In your understanding, is there such a thing as a “basic space of awareness” consisting of a permanent consciousness outside the five Khandas (a concept also found in Ajahn Mun’s and Tibetan teachings), or is awareness itself a momentary occurrence, a perfected aspect of Mano vinyana?…
The way you put your question first needs to be clarified… The Deathless element, as mentioned above in various terms, is not (in my view) another type of ‘consciousness’ that can be described as ‘permanent’ or ‘outside of the five khandas’ (though there may be some teachers who’ve expressed it in such a way…). The Nibbana element, or Dhammadhatu, is beyond the characteristics of anicca, dukkha, and anatta, (as Ajahn Maha Boowa has expressed)… as these characteristics apply to all conditioned things, to all phenomena that arise and cease — so they (and their opposite terms) do not /cannot apply to that which is non-arising, ‘unborn, uncreated, unformed, unconditioned’ (are you familiar with the Pali suttas?). Because ‘permanent’, as the opposite of ‘impermanent’, still implies a something existing in time, perpetually. However, the Dhammadhatu, deathless reality, is timeless, empty of substantial essence, unconstructed, yet ‘luminous’ or ‘knowing/aware’ – and cannot be pinned down by the definitions of being either existent or non-existent, or being a ‘something’ or ‘nothing’…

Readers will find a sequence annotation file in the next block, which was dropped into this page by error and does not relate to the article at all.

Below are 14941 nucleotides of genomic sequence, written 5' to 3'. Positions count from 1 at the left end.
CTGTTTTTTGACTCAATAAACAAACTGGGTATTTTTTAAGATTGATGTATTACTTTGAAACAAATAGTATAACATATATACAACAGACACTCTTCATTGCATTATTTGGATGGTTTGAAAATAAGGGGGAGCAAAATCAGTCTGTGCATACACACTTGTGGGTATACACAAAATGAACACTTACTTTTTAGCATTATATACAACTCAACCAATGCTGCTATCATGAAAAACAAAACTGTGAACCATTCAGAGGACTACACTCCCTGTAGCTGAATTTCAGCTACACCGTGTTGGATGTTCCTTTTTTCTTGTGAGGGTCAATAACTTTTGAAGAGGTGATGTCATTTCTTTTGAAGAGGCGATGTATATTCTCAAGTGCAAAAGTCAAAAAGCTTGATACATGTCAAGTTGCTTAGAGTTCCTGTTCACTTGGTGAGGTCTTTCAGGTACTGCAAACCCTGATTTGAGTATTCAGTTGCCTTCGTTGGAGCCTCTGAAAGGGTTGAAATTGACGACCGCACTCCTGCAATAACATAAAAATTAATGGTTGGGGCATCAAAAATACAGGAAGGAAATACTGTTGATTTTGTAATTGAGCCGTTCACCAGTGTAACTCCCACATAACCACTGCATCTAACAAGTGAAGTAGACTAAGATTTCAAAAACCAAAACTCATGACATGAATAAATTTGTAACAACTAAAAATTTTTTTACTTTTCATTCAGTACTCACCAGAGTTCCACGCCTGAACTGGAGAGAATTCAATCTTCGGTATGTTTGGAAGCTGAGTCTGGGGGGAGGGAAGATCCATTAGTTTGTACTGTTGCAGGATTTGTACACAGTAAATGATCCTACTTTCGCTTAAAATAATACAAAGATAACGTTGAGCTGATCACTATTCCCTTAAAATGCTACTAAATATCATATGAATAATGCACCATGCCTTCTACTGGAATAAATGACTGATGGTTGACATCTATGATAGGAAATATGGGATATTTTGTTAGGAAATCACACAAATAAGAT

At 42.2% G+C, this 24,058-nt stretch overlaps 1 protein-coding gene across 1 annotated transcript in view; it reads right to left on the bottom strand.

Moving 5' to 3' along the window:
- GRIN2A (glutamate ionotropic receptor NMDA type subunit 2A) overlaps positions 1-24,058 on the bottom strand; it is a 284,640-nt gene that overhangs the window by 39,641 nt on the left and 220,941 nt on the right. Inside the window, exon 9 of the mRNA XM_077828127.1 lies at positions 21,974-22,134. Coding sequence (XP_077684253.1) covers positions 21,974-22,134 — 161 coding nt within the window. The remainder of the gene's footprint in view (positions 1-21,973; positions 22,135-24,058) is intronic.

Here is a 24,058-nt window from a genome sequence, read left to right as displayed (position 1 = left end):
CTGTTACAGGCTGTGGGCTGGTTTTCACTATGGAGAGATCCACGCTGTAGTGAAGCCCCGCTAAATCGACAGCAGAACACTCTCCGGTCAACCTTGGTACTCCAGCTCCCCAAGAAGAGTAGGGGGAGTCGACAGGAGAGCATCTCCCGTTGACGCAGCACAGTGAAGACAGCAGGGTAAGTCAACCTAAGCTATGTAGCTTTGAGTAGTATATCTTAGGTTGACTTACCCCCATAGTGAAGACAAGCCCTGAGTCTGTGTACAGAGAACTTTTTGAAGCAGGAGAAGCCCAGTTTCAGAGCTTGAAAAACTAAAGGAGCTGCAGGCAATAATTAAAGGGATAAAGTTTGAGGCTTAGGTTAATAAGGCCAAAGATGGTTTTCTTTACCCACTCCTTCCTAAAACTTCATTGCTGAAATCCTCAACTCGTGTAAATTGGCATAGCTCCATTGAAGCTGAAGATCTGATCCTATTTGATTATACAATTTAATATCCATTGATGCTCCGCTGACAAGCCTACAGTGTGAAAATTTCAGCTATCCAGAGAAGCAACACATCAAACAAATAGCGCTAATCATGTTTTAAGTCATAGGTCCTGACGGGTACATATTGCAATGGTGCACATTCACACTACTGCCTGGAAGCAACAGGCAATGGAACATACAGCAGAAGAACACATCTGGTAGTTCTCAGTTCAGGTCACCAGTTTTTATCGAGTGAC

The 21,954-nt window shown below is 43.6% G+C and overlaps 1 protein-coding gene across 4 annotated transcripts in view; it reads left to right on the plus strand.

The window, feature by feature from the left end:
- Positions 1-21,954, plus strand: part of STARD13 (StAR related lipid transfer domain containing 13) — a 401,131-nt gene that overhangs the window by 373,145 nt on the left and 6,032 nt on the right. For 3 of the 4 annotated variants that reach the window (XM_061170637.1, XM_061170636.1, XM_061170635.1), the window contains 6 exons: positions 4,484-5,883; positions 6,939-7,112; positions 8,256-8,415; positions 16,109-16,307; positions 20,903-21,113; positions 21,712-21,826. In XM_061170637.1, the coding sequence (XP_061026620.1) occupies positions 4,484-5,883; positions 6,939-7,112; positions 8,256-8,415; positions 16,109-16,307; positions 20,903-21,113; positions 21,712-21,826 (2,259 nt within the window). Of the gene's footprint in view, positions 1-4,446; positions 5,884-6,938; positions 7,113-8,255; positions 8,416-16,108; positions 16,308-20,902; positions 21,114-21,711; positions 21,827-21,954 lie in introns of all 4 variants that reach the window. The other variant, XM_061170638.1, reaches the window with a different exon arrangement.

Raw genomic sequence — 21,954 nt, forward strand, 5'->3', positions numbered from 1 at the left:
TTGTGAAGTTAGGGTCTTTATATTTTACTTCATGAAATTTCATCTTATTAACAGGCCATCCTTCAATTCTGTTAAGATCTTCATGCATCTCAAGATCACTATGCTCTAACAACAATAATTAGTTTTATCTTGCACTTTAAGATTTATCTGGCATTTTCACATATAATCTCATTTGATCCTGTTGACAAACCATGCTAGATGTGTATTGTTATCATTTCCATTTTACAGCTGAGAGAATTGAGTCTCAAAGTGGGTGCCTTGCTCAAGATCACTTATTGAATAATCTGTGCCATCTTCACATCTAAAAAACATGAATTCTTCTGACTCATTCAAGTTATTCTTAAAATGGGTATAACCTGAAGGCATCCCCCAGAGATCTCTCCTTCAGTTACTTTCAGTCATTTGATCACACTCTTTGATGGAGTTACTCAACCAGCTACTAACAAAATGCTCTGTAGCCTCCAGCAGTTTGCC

While the quality of timelessness can imply it being ‘outside of’ or ‘separate from’ the 5 khandas (which are bound by or appearing in ‘time’), and one may even come to experience it as such within the view/perspective of the early Buddhist practice paradigm, one can also come to recognise/see that ultimately whatever ‘appears’ and ‘disappears’, whatever is cognised and known through manovinnana, cannot truly be separate from the very basis of mind/awareness, the most fundamental, undivided, unmoving, non-dual aspect of mind, being what is called the Dhammadhatu, or amatadhamma (deathless element / reality). [The difference here is really just in the paradigms used to describe reality… through which, concepts get pinned to experience].